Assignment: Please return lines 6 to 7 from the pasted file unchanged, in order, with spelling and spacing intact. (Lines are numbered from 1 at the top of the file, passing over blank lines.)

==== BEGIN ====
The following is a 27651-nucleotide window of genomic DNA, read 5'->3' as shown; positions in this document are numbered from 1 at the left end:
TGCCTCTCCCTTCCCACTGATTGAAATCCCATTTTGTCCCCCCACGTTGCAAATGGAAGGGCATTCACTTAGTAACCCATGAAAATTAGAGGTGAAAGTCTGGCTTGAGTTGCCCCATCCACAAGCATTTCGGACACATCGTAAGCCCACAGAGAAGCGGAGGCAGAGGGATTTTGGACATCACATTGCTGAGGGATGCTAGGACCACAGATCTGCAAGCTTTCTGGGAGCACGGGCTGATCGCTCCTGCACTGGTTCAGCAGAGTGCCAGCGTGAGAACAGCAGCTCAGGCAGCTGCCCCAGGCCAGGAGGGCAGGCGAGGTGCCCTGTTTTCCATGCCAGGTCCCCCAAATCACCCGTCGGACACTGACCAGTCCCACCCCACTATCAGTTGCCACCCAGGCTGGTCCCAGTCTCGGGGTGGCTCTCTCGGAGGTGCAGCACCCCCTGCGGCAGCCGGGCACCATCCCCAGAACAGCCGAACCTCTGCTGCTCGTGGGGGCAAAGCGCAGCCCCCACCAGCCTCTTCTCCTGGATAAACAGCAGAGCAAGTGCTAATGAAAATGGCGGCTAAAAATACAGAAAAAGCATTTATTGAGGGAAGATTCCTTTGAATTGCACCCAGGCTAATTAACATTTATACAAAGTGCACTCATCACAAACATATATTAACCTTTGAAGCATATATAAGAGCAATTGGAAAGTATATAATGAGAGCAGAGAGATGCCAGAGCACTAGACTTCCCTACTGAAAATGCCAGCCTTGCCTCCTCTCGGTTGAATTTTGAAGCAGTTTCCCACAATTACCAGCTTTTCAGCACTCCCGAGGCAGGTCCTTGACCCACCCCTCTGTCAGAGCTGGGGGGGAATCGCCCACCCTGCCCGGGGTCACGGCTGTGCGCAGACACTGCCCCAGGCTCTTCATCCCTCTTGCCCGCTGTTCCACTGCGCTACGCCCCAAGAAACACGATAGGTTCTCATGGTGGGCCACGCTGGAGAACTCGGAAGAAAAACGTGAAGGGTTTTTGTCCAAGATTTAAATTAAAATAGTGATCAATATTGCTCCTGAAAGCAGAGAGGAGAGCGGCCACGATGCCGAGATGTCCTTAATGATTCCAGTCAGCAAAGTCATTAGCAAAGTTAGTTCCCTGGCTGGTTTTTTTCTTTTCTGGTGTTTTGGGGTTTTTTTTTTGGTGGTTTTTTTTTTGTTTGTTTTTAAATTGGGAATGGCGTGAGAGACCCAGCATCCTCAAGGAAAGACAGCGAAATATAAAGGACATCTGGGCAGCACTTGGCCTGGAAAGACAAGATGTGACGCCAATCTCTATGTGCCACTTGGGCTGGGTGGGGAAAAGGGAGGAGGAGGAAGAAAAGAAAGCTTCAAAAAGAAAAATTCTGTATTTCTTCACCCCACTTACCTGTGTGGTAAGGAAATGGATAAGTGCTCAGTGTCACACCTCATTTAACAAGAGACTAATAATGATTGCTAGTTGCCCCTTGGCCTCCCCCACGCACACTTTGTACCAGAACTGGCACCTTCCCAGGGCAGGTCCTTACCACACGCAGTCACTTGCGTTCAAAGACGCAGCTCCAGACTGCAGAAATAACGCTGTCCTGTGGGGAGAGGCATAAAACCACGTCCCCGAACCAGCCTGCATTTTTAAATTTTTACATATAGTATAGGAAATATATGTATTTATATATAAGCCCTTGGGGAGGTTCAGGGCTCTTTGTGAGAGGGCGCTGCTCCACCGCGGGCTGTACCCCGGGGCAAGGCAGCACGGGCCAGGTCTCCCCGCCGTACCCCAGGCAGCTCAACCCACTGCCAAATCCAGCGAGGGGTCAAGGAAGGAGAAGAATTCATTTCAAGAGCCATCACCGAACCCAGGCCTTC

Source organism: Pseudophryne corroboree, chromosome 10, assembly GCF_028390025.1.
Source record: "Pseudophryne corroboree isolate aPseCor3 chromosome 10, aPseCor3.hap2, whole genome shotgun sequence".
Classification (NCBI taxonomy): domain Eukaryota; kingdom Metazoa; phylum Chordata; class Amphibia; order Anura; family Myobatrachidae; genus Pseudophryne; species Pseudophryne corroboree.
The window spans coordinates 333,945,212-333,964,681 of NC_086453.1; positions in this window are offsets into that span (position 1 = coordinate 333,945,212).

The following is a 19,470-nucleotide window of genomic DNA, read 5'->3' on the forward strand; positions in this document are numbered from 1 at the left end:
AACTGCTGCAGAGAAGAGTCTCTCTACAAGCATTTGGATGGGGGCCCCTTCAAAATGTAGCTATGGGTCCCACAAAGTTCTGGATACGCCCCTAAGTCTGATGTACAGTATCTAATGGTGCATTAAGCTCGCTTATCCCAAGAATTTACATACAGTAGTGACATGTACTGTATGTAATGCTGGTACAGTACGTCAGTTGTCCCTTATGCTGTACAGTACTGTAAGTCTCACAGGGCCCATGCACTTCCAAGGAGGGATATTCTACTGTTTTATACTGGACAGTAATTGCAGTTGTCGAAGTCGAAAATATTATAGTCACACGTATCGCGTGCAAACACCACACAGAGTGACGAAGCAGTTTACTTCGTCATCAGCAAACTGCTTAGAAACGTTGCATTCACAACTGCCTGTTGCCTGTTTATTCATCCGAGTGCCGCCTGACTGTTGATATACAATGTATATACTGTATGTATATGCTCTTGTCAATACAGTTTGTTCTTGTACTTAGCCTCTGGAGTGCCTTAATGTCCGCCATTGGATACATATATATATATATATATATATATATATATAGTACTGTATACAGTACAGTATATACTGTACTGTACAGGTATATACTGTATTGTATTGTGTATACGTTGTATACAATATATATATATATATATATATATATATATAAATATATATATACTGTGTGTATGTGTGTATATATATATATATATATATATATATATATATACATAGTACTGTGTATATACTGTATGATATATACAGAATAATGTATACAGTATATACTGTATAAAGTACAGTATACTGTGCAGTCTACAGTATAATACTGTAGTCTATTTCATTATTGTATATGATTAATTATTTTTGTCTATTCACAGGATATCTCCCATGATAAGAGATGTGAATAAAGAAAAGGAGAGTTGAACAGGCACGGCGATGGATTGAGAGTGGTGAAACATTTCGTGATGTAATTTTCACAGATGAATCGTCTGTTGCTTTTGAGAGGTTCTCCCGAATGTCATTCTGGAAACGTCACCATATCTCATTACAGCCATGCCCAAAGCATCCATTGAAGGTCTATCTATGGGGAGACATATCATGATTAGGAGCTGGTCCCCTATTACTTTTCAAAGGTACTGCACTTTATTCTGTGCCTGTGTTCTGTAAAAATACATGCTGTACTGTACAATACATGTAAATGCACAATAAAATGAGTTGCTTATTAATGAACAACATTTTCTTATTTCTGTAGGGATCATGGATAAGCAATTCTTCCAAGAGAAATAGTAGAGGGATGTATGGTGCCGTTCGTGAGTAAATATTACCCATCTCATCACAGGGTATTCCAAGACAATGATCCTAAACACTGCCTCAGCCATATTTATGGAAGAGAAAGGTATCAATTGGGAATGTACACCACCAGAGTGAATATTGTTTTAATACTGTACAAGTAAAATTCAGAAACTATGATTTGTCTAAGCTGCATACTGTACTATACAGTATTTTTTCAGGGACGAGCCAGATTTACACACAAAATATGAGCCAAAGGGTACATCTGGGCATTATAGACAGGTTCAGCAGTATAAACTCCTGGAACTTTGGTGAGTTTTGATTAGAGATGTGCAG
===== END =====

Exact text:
The window spans coordinates 333,945,212-333,964,681 of NC_086453.1; positions in this window are offsets into that span (position 1 = coordinate 333,945,212).

The following is a 19,470-nucleotide window of genomic DNA, read 5'->3' on the forward strand; positions in this document are numbered from 1 at the left end: